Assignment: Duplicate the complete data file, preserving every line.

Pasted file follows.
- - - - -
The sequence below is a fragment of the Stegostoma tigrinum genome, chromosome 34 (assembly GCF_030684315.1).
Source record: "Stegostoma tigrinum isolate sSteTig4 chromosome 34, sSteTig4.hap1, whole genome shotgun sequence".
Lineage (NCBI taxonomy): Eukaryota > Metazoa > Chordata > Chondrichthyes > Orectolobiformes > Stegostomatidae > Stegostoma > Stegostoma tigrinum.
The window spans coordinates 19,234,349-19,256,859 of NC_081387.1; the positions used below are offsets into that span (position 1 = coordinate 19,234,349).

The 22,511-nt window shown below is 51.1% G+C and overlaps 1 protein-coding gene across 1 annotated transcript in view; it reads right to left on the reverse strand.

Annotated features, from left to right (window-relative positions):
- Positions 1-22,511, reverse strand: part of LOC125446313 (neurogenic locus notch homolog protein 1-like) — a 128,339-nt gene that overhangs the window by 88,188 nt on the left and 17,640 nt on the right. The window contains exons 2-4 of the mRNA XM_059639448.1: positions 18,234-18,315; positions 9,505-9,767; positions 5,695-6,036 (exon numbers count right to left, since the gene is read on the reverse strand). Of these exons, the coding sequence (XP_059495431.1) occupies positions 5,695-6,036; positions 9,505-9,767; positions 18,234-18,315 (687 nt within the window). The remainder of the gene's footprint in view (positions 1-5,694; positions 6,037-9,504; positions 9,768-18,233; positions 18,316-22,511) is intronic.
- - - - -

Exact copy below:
The sequence below is a fragment of the Stegostoma tigrinum genome, chromosome 34 (assembly GCF_030684315.1).
Source record: "Stegostoma tigrinum isolate sSteTig4 chromosome 34, sSteTig4.hap1, whole genome shotgun sequence".
Lineage (NCBI taxonomy): Eukaryota > Metazoa > Chordata > Chondrichthyes > Orectolobiformes > Stegostomatidae > Stegostoma > Stegostoma tigrinum.
The window spans coordinates 19,234,349-19,256,859 of NC_081387.1; the positions used below are offsets into that span (position 1 = coordinate 19,234,349).

The 22,511-nt window shown below is 51.1% G+C and overlaps 1 protein-coding gene across 1 annotated transcript in view; it reads right to left on the reverse strand.

Annotated features, from left to right (window-relative positions):
- Positions 1-22,511, reverse strand: part of LOC125446313 (neurogenic locus notch homolog protein 1-like) — a 128,339-nt gene that overhangs the window by 88,188 nt on the left and 17,640 nt on the right. The window contains exons 2-4 of the mRNA XM_059639448.1: positions 18,234-18,315; positions 9,505-9,767; positions 5,695-6,036 (exon numbers count right to left, since the gene is read on the reverse strand). Of these exons, the coding sequence (XP_059495431.1) occupies positions 5,695-6,036; positions 9,505-9,767; positions 18,234-18,315 (687 nt within the window). The remainder of the gene's footprint in view (positions 1-5,694; positions 6,037-9,504; positions 9,768-18,233; positions 18,316-22,511) is intronic.